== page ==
10. Data provided by the YJB indicated that during the year to date, young people of statutory school age were offered an average 10 hours at the start of their intervention, 10 hours at review stage and ended on an average of 11.7 hours.  The average hours attended by young people was less at 8.3 hours at the start and 10 at the end.  Both the hours offered and attended are below the recommended 25 hours.
  11. Young people above statutory school age were also offered and attended less than the recommended 16 hours provision, with the average hours being attended at the start 10, at review 10.9 and 12.8 at the end.  Concerns have been raised that there has been no increase in the average number of hours for school age children since 2014/15.
  12. Further analysis by the YOS indicates that the number of children is low, some of these children have re-offended and are therefore included within the cohort more than once as subject to different interventions, whilst others have multiple complex issues and have exhausted a number of educational placements.
  13. Regarding access to suitable accommodation (WYJI 5), performance continues to be positive.  During the 9 month period, 16 young people had a closed community based penalty; all were in suitable accommodation at the start and end of their interventions.  2 young people ended a custodial sentence.  1 young person was reported as being in suitable accommodation at the start (50%), however at release and end points both young people were in suitable accommodation (100%).
  14. Performance in respect of access to appropriate support for substance misuse difficulties (WYJI 6) demonstrates the majority of young people referred continue to engage in assessment and treatment even if outside of the performance timeframes.
  15. Year to date, 15 young people were identified as requiring a substance misuse assessment, with 13 young people being referred.  Of these 13 young people, 9 received an assessment within 5 days from referral (69%).  12 young people were assessed as requiring a service with 11 of these receiving this within 10 days from assessment (92%).  Delays experienced in young people accessing assessment within 5 workings day are a result of waiting times for Tier 3 services.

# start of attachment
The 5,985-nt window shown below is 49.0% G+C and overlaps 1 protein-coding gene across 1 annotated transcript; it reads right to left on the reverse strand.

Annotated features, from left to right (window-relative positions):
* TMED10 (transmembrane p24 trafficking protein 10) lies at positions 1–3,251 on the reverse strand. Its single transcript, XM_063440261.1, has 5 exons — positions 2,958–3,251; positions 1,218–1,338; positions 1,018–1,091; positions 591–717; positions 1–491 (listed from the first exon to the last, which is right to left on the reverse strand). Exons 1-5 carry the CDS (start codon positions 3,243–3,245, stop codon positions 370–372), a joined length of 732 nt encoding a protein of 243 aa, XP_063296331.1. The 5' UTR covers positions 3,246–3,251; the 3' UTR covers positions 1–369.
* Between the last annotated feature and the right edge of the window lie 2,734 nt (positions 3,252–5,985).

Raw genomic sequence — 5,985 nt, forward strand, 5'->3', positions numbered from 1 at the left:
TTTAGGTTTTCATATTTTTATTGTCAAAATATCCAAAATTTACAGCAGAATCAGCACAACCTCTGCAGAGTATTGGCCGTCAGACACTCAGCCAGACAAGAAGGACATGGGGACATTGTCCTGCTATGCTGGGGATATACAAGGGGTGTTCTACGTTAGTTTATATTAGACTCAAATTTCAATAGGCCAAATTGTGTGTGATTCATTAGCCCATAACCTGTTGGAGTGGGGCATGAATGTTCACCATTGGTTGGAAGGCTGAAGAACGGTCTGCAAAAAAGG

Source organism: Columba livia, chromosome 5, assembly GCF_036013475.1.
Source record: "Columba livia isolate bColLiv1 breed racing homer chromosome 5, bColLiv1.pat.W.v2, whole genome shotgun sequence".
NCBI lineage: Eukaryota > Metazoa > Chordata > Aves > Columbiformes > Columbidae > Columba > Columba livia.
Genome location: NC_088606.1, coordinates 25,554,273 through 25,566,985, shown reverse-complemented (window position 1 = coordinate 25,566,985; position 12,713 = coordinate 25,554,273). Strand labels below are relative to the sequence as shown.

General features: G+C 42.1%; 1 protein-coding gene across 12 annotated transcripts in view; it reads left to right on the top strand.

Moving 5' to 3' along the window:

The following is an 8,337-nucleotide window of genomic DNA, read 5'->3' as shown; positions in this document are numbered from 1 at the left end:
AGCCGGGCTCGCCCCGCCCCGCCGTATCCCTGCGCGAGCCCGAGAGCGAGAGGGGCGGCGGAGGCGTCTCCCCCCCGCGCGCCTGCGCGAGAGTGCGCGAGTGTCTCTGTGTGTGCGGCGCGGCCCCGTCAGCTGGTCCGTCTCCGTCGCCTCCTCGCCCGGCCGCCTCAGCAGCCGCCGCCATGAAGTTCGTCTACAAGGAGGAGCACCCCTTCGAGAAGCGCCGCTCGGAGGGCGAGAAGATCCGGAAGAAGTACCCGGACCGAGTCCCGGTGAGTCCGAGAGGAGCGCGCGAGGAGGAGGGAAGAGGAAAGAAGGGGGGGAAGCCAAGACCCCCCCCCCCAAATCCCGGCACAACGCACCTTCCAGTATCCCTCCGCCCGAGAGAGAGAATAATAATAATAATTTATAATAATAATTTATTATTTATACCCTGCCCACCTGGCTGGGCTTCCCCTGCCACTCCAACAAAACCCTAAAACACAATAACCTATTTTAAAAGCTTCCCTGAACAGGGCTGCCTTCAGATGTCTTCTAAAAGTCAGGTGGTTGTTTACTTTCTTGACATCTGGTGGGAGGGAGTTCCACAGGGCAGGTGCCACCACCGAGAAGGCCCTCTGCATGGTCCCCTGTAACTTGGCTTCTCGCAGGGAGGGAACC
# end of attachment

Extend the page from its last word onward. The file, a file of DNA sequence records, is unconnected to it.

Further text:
16. Access to mental health services, (WYJI 7) improvement in this area is a key strategic aim of the Welsh Government/YJB Children and Young People First Strategy.  The measure identifies if young people are appropriately screened within 28 working days of referral date and where appropriate, receive a mental health assessment within 28 working days of screening.  All young people identified as requiring an assessment and treatment received this within timescales.
  17. Victim Participation is a local measure.  The YOS has a duty to comply with the Victim's Code of Practice and to promote community confidence in the Criminal Justice System.  In order to demonstrate the work undertaken by the YOS in relation to restorative justice, a local performance measure was introduced based on the former YJB measure (no longer in use), i.e. engaging 28% of victims in direct restorative practices.  The Vale of Glamorgan YOS operates a restorative ethos and actively promotes restoratives practices.  Performance for the 9 months to date, demonstrates the YOS was meeting or exceeding this target for the first 6 months but saw a decline in quarter 3 due to staff absences.

Resource Implications (Financial and Employment)

  1. The performance reported was achieved within allocated resources.  Scrutiny Committee will be aware that it is not possible to guarantee sufficient contributions to the YOS budget long-term because of its reliance on contributions from partner organisations and annual grants from various sources.
  2. The YJB grant for 2018/19 was confirmed at the same level as 2017/2018 on the 03 May 2018.

Sustainability and Climate Change Implications

  1. There are no sustainability or climate change implications as a result of this report.

Legal Implications (to Include Human Rights Implications)

  1. The Youth Justice Board under Section 41(5) (ha) of the Crime and Disorder Act 1998 has the authority to make grants to Youth Offending Services subject to a number of terms and conditions including conditions as to repayment.  The Board has a number of functions including the obtaining of information from relevant authorities for the purpose of monitoring the operation of the youth justice system and provision of services and to advise the relevant Government Minister on a number of matters.

Crime and Disorder Implications

  1. The work of the Youth Offending Service assists in the reduction of crime and anti-social behaviour by children and young people across the Vale of Glamorgan.

Equal Opportunities Implications (to include Welsh Language issues)

  1. There are no equality implications directly as a result of this report.

Corporate/Service Objectives

  1. The work of the Youth Offending Service helps the Council to achieve Well-being Outcome 1 (An inclusive and safe Vale in the Corporate Plan 2016 - 2020) and specifically Objective 2: Providing decent homes and safe communities.

Policy Framework and Budget

  1. This is a matter for Executive decision.

Consultation (including Ward Member Consultation)

  1. The provision of Youth Offending Services is a Vale wide responsibility and there are no specific implications for individual wards. 

Relevant Scrutiny Committee

  1. Homes and Safe Communities

Background Papers

None.

Contact Officer

Paula Barnett, YOS Manager

Officers Consulted

Head of Children and Young People Services

Responsible Officer:

Lance Carver, Director of Social Services